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Professor David Douglas

Professor David Douglas
Contact Details
Professor David Douglas


Leeds Business School

0113 81 23229

About Professor David Douglas

David is Professor of Business and Management at Leeds Business School. He is currently Director of the Business School’s professional doctorate award, ‘Doctor of Business Administration’ (DBA), and has a particular research interest in the areas of enterprise and innovation. David completed his PhD in entrepreneurial cognition and decision making, and has over twenty five years’ experience as an academic. He regards his research focus as being predominantly applied, with an emphasis on designing rigorous methodologies for real world business and organisational problems.

David has a particular research interest in evaluation studies in the broad field of innovation, and innovation policy. He has a particular research interest on the lesser researched areas of non-technological innovations, and ‘additionality effects’ of policy support measures on R&D and innovation set within business and organisational contexts. He has undertaken research and evaluation contracts for a number of public and private sector organisations, for example: the European Commission on measuring the impact of public support on regional innovation for SMEs in manufacturing industries across seven European regions; and an assessment of the support requirements of Mid-sized businesses who seek to internationalise their products or services.

Current Teaching

  • Director of Studies for DBA and PhD postgraduate researchers
  • Selective teaching on doctoral programmes

Research Interests

Professor Douglas's research seeks to establish rigorous depths of inquiry whether it be a single unit of analysis, an entrepreneur or an individual small business for example, or large inquiries that may encompass multiple actors and large complex datasets. He particularly researches in the fields of innovation, innovation policy, evaluation and impact studies, small and Medium-sized enterprise, and Entrepreneurship.

Depth approaches may thus require qualitative methods that evince inductively derived conclusions. However the necessity to establish substantial population samples and apply deductive-based approaches to better address research problems and potentially influence policy, can require diverse quantitative based thorough applications.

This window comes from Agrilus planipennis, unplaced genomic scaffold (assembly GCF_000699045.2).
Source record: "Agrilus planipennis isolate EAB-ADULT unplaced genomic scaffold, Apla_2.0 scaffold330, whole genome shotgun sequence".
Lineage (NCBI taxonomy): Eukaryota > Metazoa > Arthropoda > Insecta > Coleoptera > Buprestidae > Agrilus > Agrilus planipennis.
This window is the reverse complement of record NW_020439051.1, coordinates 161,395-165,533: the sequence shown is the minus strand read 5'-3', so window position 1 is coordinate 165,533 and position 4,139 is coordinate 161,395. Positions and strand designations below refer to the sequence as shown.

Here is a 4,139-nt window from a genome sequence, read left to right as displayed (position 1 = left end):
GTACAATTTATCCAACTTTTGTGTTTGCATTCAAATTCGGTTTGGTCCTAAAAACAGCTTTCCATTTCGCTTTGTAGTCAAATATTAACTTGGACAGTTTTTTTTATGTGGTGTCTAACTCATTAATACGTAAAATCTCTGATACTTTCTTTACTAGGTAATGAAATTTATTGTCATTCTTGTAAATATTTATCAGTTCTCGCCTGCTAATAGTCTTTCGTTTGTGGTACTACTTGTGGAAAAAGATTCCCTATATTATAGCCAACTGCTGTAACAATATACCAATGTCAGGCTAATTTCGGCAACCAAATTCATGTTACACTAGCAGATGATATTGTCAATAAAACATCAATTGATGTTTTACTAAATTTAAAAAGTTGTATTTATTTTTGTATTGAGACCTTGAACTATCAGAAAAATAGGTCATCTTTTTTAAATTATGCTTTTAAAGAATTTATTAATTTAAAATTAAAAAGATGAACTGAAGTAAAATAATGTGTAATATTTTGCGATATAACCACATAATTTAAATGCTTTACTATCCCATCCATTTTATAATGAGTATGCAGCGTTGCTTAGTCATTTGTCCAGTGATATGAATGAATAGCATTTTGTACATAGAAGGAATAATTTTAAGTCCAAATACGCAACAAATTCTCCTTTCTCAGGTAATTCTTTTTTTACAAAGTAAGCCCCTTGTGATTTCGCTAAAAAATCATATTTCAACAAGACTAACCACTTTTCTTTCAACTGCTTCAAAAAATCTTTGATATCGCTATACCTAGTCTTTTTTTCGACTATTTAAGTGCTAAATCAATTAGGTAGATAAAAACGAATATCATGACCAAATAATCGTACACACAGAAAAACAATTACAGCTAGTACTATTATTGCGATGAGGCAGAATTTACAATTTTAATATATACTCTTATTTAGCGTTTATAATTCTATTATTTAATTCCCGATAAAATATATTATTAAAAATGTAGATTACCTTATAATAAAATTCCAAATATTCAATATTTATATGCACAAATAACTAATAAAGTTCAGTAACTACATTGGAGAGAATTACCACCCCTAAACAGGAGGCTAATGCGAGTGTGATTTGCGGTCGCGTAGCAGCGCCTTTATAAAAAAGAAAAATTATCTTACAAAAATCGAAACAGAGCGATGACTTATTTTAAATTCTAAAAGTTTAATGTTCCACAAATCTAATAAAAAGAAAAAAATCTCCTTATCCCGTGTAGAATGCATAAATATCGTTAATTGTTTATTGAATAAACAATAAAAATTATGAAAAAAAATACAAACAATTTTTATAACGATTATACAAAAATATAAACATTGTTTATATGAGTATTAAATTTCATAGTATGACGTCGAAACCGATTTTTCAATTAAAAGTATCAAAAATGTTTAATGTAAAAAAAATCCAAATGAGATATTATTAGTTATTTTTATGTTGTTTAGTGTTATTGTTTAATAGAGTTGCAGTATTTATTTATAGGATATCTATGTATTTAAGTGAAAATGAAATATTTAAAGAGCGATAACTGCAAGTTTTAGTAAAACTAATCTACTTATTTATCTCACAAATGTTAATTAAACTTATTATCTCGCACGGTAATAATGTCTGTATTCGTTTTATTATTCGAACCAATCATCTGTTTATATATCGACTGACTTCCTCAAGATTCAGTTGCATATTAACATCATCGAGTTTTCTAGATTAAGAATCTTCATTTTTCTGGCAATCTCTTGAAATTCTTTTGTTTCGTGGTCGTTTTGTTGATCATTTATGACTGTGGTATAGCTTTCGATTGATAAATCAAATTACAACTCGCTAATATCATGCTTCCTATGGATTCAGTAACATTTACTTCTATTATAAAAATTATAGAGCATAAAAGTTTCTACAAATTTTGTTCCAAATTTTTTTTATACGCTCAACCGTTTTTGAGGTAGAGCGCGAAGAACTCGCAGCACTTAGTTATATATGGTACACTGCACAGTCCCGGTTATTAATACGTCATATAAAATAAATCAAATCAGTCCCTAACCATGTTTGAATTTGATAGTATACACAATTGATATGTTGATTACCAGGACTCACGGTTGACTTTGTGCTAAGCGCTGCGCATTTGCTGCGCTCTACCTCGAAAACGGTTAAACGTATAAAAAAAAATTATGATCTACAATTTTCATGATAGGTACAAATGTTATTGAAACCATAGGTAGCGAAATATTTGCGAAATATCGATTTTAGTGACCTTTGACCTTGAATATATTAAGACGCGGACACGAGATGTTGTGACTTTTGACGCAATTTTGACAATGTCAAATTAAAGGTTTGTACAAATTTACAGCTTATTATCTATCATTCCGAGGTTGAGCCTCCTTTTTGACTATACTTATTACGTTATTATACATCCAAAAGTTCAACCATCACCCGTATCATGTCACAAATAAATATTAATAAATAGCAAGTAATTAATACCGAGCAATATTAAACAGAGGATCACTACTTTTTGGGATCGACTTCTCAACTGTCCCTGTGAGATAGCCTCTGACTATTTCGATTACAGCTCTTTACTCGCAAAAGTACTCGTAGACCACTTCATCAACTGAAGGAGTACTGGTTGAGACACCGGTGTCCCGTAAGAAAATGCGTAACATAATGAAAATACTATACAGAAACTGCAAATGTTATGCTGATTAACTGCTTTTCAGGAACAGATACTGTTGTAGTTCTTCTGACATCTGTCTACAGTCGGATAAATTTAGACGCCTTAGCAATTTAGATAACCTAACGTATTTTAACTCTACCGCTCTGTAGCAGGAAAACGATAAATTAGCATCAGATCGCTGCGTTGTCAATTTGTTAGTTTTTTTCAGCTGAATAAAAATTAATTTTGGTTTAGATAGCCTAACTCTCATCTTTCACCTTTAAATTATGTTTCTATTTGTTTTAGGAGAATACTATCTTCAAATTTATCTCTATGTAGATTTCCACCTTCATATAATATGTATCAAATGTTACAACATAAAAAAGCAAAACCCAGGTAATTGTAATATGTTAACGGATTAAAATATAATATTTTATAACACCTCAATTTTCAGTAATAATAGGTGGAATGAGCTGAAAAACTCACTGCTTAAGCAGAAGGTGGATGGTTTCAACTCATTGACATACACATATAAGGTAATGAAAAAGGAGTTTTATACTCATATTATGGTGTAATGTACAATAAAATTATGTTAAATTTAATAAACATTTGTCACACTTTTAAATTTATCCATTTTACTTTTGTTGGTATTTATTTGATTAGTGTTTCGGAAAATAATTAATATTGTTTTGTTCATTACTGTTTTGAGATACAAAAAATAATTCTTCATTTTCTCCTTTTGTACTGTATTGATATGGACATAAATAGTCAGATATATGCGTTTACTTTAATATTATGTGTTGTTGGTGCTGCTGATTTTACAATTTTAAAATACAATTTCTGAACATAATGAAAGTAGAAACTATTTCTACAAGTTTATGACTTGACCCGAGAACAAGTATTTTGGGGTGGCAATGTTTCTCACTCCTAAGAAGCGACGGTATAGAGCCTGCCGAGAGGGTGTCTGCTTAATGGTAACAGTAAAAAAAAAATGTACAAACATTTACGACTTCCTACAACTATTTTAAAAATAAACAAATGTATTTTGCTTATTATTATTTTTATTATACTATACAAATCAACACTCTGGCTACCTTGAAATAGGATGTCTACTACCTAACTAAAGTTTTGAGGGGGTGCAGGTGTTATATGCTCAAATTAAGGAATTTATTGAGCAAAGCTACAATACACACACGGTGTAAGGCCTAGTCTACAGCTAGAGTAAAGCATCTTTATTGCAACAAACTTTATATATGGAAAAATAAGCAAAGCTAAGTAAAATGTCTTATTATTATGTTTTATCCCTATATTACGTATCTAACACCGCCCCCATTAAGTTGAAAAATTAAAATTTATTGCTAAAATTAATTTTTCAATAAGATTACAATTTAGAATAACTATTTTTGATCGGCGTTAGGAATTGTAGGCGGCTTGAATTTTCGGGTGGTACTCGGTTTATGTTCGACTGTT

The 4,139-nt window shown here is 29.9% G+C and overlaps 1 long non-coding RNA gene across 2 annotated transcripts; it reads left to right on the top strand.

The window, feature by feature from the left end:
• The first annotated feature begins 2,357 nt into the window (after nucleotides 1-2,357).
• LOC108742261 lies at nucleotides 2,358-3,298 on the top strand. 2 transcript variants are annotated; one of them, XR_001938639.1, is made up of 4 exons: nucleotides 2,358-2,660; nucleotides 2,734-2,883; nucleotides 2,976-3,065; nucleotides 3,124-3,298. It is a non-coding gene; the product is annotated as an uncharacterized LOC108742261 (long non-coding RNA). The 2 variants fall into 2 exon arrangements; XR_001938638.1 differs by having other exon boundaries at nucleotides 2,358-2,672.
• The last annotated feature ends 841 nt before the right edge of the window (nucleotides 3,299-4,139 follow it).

Selected Publications

Journal articles (7)

Conference contributions (3)

  • Douglas DJ (2018) Behavioural additionality in Spanish manufacturing SMEs: policy mix of regional and national public support for innovation 01/01/0001 00:00:00.
  • Douglas DJ; Radicic D; Pugh G (2017) Evaluating the effectiveness of public support on inbound open innovation 01/01/0001 00:00:00.
    View Repository Record
  • Douglas DJ; Radicic D; Pugh G (2017) The effectiveness of public procurement in stimulating innovation outputs: empirical evidence from European firms Atlanta, USA 01/01/0001 00:00:00.

Conference proceedings (peer reviewed) (5)

  • Douglas DJ; Radicic D; Pugh G (2017) The effectiveness of public procurement in stimulating innovation outputs: empirical evidence from European firms. In: . : , pp. .
    View Repository Record
  • Douglas D; Radicic D; Pugh G; Jackson I (2015) Cooperation for innovation: impact evidence for European manufacturing SMEs. In: . : , pp. .
    View Repository Record
  • Douglas D (2010) Enterprise Acquisition - A Grounded Theory Analysis. In: . : , pp. 105-112.
  • Douglas D (2009) An Exploration of a Mixed Modalities Approach Within Entrepreneurial Decision Making. In: . : , pp. 145-150.
  • Douglas D (2008) A Critical Examination of Mixing Methods for Developing Business and Management Theories. In: . : , pp. 137-142.
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